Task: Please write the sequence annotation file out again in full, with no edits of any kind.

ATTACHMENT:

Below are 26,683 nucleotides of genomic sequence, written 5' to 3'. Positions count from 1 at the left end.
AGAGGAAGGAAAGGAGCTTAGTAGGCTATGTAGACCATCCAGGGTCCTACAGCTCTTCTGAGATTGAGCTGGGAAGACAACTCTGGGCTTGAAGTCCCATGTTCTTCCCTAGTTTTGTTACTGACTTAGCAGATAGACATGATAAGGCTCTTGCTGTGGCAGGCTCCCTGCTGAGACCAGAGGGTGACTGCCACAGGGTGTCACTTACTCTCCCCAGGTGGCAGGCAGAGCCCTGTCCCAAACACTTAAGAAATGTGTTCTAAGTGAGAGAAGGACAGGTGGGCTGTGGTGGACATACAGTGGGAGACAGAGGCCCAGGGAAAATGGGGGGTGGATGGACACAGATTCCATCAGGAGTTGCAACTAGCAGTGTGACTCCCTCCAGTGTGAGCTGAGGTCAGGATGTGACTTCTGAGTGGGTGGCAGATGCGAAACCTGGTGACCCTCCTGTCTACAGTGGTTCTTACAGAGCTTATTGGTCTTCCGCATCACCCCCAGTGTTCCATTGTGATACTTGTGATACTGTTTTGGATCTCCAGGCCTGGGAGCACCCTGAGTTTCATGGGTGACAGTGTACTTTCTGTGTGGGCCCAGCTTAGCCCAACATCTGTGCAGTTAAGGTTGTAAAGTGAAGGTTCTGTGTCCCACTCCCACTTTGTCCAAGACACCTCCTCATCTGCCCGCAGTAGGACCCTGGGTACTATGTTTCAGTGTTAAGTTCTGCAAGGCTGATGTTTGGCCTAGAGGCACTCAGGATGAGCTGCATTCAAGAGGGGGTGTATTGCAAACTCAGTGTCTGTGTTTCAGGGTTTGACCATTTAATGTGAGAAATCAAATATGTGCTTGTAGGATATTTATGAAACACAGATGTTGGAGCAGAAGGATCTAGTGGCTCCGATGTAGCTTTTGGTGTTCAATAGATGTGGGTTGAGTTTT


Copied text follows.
Below are 26,683 nucleotides of genomic sequence, written 5' to 3'. Positions count from 1 at the left end.
AGAGGAAGGAAAGGAGCTTAGTAGGCTATGTAGACCATCCAGGGTCCTACAGCTCTTCTGAGATTGAGCTGGGAAGACAACTCTGGGCTTGAAGTCCCATGTTCTTCCCTAGTTTTGTTACTGACTTAGCAGATAGACATGATAAGGCTCTTGCTGTGGCAGGCTCCCTGCTGAGACCAGAGGGTGACTGCCACAGGGTGTCACTTACTCTCCCCAGGTGGCAGGCAGAGCCCTGTCCCAAACACTTAAGAAATGTGTTCTAAGTGAGAGAAGGACAGGTGGGCTGTGGTGGACATACAGTGGGAGACAGAGGCCCAGGGAAAATGGGGGGTGGATGGACACAGATTCCATCAGGAGTTGCAACTAGCAGTGTGACTCCCTCCAGTGTGAGCTGAGGTCAGGATGTGACTTCTGAGTGGGTGGCAGATGCGAAACCTGGTGACCCTCCTGTCTACAGTGGTTCTTACAGAGCTTATTGGTCTTCCGCATCACCCCCAGTGTTCCATTGTGATACTTGTGATACTGTTTTGGATCTCCAGGCCTGGGAGCACCCTGAGTTTCATGGGTGACAGTGTACTTTCTGTGTGGGCCCAGCTTAGCCCAACATCTGTGCAGTTAAGGTTGTAAAGTGAAGGTTCTGTGTCCCACTCCCACTTTGTCCAAGACACCTCCTCATCTGCCCGCAGTAGGACCCTGGGTACTATGTTTCAGTGTTAAGTTCTGCAAGGCTGATGTTTGGCCTAGAGGCACTCAGGATGAGCTGCATTCAAGAGGGGGTGTATTGCAAACTCAGTGTCTGTGTTTCAGGGTTTGACCATTTAATGTGAGAAATCAAATATGTGCTTGTAGGATATTTATGAAACACAGATGTTGGAGCAGAAGGATCTAGTGGCTCCGATGTAGCTTTTGGTGTTCAATAGATGTGGGTTGAGTTTT